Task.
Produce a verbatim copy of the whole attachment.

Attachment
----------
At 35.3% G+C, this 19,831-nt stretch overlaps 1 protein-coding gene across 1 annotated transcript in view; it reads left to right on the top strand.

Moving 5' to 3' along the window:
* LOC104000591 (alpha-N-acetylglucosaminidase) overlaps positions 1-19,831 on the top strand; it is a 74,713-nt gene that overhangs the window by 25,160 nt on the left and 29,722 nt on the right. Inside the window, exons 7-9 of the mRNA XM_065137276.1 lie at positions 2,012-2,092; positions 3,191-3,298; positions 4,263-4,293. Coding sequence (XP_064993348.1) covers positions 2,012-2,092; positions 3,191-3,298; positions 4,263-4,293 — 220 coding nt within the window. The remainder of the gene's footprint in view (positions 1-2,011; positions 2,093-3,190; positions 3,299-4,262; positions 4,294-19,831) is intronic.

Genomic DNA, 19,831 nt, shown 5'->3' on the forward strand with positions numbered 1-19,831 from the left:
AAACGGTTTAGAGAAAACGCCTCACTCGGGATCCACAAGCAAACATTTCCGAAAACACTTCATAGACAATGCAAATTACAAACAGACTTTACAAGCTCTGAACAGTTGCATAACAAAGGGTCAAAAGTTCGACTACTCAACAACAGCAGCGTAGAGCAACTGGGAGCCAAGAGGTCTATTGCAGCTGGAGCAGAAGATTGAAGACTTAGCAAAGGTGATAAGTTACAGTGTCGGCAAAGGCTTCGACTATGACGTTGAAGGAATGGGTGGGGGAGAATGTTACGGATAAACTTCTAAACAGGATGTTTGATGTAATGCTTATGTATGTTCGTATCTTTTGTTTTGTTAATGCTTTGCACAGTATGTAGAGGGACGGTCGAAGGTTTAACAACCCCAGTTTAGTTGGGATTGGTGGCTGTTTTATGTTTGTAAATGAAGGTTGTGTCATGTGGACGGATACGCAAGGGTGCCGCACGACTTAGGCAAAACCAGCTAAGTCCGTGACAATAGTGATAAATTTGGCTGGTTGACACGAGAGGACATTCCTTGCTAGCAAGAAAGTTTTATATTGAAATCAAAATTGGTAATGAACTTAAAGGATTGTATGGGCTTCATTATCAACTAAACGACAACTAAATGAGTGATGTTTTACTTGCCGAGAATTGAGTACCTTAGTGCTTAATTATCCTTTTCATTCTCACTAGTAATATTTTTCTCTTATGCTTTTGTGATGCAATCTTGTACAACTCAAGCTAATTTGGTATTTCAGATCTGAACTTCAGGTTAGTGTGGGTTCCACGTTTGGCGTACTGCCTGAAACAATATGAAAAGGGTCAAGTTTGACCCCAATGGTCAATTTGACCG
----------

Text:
At 35.3% G+C, this 19,831-nt stretch overlaps 1 protein-coding gene across 1 annotated transcript in view; it reads left to right on the top strand.

Moving 5' to 3' along the window:
* LOC104000591 (alpha-N-acetylglucosaminidase) overlaps positions 1-19,831 on the top strand; it is a 74,713-nt gene that overhangs the window by 25,160 nt on the left and 29,722 nt on the right. Inside the window, exons 7-9 of the mRNA XM_065137276.1 lie at positions 2,012-2,092; positions 3,191-3,298; positions 4,263-4,293. Coding sequence (XP_064993348.1) covers positions 2,012-2,092; positions 3,191-3,298; positions 4,263-4,293 — 220 coding nt within the window. The remainder of the gene's footprint in view (positions 1-2,011; positions 2,093-3,190; positions 3,299-4,262; positions 4,294-19,831) is intronic.

Genomic DNA, 19,831 nt, shown 5'->3' on the forward strand with positions numbered 1-19,831 from the left:
AAACGGTTTAGAGAAAACGCCTCACTCGGGATCCACAAGCAAACATTTCCGAAAACACTTCATAGACAATGCAAATTACAAACAGACTTTACAAGCTCTGAACAGTTGCATAACAAAGGGTCAAAAGTTCGACTACTCAACAACAGCAGCGTAGAGCAACTGGGAGCCAAGAGGTCTATTGCAGCTGGAGCAGAAGATTGAAGACTTAGCAAAGGTGATAAGTTACAGTGTCGGCAAAGGCTTCGACTATGACGTTGAAGGAATGGGTGGGGGAGAATGTTACGGATAAACTTCTAAACAGGATGTTTGATGTAATGCTTATGTATGTTCGTATCTTTTGTTTTGTTAATGCTTTGCACAGTATGTAGAGGGACGGTCGAAGGTTTAACAACCCCAGTTTAGTTGGGATTGGTGGCTGTTTTATGTTTGTAAATGAAGGTTGTGTCATGTGGACGGATACGCAAGGGTGCCGCACGACTTAGGCAAAACCAGCTAAGTCCGTGACAATAGTGATAAATTTGGCTGGTTGACACGAGAGGACATTCCTTGCTAGCAAGAAAGTTTTATATTGAAATCAAAATTGGTAATGAACTTAAAGGATTGTATGGGCTTCATTATCAACTAAACGACAACTAAATGAGTGATGTTTTACTTGCCGAGAATTGAGTACCTTAGTGCTTAATTATCCTTTTCATTCTCACTAGTAATATTTTTCTCTTATGCTTTTGTGATGCAATCTTGTACAACTCAAGCTAATTTGGTATTTCAGATCTGAACTTCAGGTTAGTGTGGGTTCCACGTTTGGCGTACTGCCTGAAACAATATGAAAAGGGTCAAGTTTGACCCCAATGGTCAATTTGACCG